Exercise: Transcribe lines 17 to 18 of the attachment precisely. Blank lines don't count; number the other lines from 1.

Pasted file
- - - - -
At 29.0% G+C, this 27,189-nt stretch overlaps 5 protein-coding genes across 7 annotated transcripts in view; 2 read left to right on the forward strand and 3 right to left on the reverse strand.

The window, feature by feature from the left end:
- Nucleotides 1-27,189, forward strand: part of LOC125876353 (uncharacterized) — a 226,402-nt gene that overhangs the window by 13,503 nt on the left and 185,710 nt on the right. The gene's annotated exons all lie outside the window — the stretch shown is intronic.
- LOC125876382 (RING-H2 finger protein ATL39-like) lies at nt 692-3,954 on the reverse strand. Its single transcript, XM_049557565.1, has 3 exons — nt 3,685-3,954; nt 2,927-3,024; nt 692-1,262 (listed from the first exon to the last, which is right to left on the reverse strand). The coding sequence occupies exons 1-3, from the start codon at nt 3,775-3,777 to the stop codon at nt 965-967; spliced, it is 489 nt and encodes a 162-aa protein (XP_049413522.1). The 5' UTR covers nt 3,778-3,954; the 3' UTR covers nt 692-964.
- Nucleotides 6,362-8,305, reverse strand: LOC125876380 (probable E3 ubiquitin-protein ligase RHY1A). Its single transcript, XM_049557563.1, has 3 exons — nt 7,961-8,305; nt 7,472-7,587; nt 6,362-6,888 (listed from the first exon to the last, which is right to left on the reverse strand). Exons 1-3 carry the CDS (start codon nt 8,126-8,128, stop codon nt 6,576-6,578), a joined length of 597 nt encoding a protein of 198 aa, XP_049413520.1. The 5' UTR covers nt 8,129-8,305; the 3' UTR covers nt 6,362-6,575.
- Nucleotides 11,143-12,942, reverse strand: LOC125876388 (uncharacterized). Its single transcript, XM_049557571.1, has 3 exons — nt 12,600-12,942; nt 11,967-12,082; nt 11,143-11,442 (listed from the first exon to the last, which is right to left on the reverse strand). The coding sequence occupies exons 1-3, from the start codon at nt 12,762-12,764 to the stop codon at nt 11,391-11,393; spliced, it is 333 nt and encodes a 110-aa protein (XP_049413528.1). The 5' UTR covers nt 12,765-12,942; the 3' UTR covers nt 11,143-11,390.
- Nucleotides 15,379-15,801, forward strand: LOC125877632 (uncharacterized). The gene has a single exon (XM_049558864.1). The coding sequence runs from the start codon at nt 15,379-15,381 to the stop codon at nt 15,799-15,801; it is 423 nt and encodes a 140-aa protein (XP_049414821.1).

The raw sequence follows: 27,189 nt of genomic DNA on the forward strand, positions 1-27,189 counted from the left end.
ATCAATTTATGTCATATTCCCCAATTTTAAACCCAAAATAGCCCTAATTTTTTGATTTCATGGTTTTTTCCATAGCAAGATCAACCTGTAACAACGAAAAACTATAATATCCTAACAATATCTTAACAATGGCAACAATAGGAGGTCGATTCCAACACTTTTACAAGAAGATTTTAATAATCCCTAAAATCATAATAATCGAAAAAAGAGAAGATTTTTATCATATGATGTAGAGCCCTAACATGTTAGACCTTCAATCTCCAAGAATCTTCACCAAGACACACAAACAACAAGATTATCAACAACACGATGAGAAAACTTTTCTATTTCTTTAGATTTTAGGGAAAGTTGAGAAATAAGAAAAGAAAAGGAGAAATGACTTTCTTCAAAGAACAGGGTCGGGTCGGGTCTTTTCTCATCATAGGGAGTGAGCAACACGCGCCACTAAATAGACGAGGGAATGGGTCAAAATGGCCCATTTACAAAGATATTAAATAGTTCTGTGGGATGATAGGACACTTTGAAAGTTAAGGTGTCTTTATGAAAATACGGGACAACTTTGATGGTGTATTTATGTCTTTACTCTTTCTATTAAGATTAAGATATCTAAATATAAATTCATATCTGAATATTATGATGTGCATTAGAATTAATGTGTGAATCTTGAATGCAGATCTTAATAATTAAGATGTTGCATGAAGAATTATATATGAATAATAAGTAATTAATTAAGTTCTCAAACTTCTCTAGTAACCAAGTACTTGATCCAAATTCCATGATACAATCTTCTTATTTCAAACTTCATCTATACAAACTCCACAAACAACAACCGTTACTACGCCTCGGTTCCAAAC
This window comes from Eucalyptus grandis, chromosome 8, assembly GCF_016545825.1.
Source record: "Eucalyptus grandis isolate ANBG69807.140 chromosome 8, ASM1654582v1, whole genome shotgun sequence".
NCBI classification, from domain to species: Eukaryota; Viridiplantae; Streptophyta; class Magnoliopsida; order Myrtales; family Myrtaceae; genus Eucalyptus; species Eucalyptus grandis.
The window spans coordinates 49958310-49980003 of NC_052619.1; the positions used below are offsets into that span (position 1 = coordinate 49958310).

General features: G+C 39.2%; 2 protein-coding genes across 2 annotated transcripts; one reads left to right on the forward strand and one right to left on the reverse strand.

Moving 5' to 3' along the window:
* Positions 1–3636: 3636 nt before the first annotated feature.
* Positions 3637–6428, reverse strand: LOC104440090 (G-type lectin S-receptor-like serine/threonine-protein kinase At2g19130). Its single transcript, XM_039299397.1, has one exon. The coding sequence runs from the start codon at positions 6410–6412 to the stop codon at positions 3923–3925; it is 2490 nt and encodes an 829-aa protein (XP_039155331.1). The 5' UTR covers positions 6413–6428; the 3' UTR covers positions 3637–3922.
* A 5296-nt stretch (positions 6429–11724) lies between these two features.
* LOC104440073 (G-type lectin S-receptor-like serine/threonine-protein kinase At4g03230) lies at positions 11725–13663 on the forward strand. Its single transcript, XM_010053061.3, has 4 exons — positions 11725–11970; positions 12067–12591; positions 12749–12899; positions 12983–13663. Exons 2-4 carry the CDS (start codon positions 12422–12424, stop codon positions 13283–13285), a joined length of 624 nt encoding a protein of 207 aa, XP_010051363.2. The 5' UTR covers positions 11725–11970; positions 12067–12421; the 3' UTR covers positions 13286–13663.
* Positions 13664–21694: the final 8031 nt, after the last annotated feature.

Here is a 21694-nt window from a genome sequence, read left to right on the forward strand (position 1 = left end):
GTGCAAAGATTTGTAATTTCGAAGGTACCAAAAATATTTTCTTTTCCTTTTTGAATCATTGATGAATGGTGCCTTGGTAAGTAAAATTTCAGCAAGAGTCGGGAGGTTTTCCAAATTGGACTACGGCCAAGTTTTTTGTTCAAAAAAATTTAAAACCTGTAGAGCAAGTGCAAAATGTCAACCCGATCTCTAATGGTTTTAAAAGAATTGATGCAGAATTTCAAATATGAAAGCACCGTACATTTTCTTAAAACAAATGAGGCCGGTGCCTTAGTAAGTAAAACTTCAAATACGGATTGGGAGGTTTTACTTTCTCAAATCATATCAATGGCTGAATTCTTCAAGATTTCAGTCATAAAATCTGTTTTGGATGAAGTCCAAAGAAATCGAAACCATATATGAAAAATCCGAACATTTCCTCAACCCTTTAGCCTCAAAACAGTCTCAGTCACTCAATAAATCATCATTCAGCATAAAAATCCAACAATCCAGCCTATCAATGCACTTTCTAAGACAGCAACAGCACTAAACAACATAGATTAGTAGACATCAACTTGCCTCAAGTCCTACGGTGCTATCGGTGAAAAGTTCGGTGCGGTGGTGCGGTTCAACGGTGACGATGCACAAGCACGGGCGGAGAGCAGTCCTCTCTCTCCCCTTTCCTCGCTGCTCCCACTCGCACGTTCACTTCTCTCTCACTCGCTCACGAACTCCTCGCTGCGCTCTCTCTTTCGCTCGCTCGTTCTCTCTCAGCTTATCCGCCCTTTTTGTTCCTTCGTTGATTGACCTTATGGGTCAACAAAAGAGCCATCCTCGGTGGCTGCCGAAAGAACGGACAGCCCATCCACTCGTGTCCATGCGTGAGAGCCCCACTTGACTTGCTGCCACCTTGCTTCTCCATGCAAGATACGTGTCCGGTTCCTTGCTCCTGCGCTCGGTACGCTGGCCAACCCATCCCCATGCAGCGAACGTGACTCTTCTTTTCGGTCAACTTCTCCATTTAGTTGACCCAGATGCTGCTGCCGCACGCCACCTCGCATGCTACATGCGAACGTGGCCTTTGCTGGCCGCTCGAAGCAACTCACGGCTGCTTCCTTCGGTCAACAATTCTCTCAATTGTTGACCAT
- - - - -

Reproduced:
* Positions 3637–6428, reverse strand: LOC104440090 (G-type lectin S-receptor-like serine/threonine-protein kinase At2g19130). Its single transcript, XM_039299397.1, has one exon. The coding sequence runs from the start codon at positions 6410–6412 to the stop codon at positions 3923–3925; it is 2490 nt and encodes an 829-aa protein (XP_039155331.1). The 5' UTR covers positions 6413–6428; the 3' UTR covers positions 3637–3922.
* A 5296-nt stretch (positions 6429–11724) lies between these two features.